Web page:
Live Cricket Scores in SharePoint Site site provides RSS feeds of live cricket scores. This can be accessed from the URL Using this feed and Sharepoint designer live cricket scores can be displayed in Sharepoint sites within a jiffy. For using the RSS feed we will have to create a data source. Following are the steps to create a data sources to the live scores RSS feed

1. Fire up Sharepoint designer.
2. Open the page in which you want to place the cricket scores.
3. Open the Data Source Library pane by selecting Data Source Library menu under Task Panes menu.
4. Expand the Server-side Scripts section.
5. Click on Connect to a script or RSS Feed link.
6. Paste the URL in the Enter URL to a server-side script text box.
7. Click the OK button.

Once a data source is created, it can be bound to a data view web part as explained in below steps

1. Drag and drop the new RSS Feed data source into the page.
2. Click the Common Data View Tasks arrow button and select Edit Columns.
3. Remove all columns except the title.
4. In the page select one of the values of the title field.
5. Click on Common xsl:value-of Tasks arrow button.
6. For the Format as the dropdown, change it from Text to Hyperlink.
7. Click Yes to the confirmation dialog.
8. In the Edit Hyperlink dialog box enter {link} in Address field and {title} in Text to display field
9. Click the OK button.
10. Change the heading from title to Cricinfo live scores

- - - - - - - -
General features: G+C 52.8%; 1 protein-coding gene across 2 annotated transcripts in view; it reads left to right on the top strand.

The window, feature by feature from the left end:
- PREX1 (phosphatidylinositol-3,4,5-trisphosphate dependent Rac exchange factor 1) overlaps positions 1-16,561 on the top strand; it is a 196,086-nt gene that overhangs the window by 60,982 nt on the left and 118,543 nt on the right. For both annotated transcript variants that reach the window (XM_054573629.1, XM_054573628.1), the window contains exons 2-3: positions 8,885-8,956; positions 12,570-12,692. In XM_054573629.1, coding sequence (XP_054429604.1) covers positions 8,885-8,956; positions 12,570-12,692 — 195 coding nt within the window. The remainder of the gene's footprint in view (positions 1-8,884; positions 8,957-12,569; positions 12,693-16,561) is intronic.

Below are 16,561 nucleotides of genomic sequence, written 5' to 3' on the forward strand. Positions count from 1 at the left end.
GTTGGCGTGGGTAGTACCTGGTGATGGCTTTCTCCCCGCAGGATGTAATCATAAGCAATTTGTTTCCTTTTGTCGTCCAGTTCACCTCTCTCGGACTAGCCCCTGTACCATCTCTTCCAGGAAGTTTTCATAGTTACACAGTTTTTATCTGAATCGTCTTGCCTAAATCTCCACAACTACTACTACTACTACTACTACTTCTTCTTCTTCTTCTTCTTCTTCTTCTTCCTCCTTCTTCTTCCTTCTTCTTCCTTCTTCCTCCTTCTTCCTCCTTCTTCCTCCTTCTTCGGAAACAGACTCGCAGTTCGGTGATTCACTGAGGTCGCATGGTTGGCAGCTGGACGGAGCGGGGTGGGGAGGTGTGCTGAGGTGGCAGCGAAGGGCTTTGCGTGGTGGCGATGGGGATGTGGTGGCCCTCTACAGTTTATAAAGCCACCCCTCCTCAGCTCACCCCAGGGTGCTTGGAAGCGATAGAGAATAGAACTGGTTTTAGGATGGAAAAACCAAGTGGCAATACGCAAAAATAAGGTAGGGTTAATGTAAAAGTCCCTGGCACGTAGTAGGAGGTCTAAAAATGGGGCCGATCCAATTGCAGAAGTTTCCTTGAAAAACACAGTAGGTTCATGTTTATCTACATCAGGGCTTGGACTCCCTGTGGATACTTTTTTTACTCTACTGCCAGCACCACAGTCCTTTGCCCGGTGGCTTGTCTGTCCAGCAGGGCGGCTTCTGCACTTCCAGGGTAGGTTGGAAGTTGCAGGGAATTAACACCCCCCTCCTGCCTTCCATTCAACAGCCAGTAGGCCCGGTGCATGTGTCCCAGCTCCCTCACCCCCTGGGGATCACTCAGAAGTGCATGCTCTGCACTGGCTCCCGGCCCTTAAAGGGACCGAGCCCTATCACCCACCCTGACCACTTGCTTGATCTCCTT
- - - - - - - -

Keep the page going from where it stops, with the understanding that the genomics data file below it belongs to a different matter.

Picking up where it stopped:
Add Flash File to SharePoint Rich Text Field Editor

SharePoint Rich-Text filed editor allows us to write the HTML code, but it doesn’t allow us to embed Flash files.

So, I have searched on this issue and come with a solution.  For that, I’m using swfobject.js file and adding some script lines to the page where we want to embed this flash file. Following are the procedures used to embed Flash file into SharePoint

Step 1: Upload the swfobject.js file to SharePoint library

Step 2: Include the JavaScript file to the SharePoint page,

<script type=”text/javascript” src=”swfobject.js”></script>

Step 3: Add the following javascript lines at the end of the page, before the end of the <asp:content>,
<script type=”text/javascript”>
function EmbedFlash()
    //Get the div tag from the file
    var divLayer = document.getElementsByTagName(‘div’);
    //Check the div tag’s classname equal to flashcontent
    if (divLayer.length>0)
        var myFlash = new Array()
        for (i=0; i<divLayer.length; i++)
            if (divLayer[i].className == ‘flashcontent’)
        var so = new Array()
        for (j=0; j<myFlash.length; j++)
        //split the div tag based on ::
            tempParam = myFlash[j].split(‘::’)
        //Following method used to display the flash file, swfobject.embedSWF([URL],[div Id],[Height], [Width], [Flash Version], [Background Colour], [Alternative flash or image]);
            swfobject.embedSWF(tempParam[0], tempParam[1], tempParam[2], tempParam[3], tempParam[4], tempParam[5],”expressInstall.swf”);

EmbedFlash method gets all the div elements in current page and filters those elements based on classname=’flashcontent’. If div’s calssname is flashcontent, then it split the id of the div tag based on ::  and it call the embedSWF method from swfobject.js to embed the flash file.

Step 4: This is the main step, including the tags to sharepoint Rich-Text Field editor. Add Two div tags in editor as follows,
<div id=”video1″ />

<div class=”flashcontent” id=”flash_video.swf::video1::425::355::9::#FFFFFF”></div>


First div tag used to display the image and other div tag used to give the information to javascript about the flash file.
Div tag is in format as follows,

 id=”[Flash URL]::[div id]::[Height]::[Width]::[FlashVersion]::[Background Colour]

Step 5: After publishing the page, it dispalys the flash conetnt.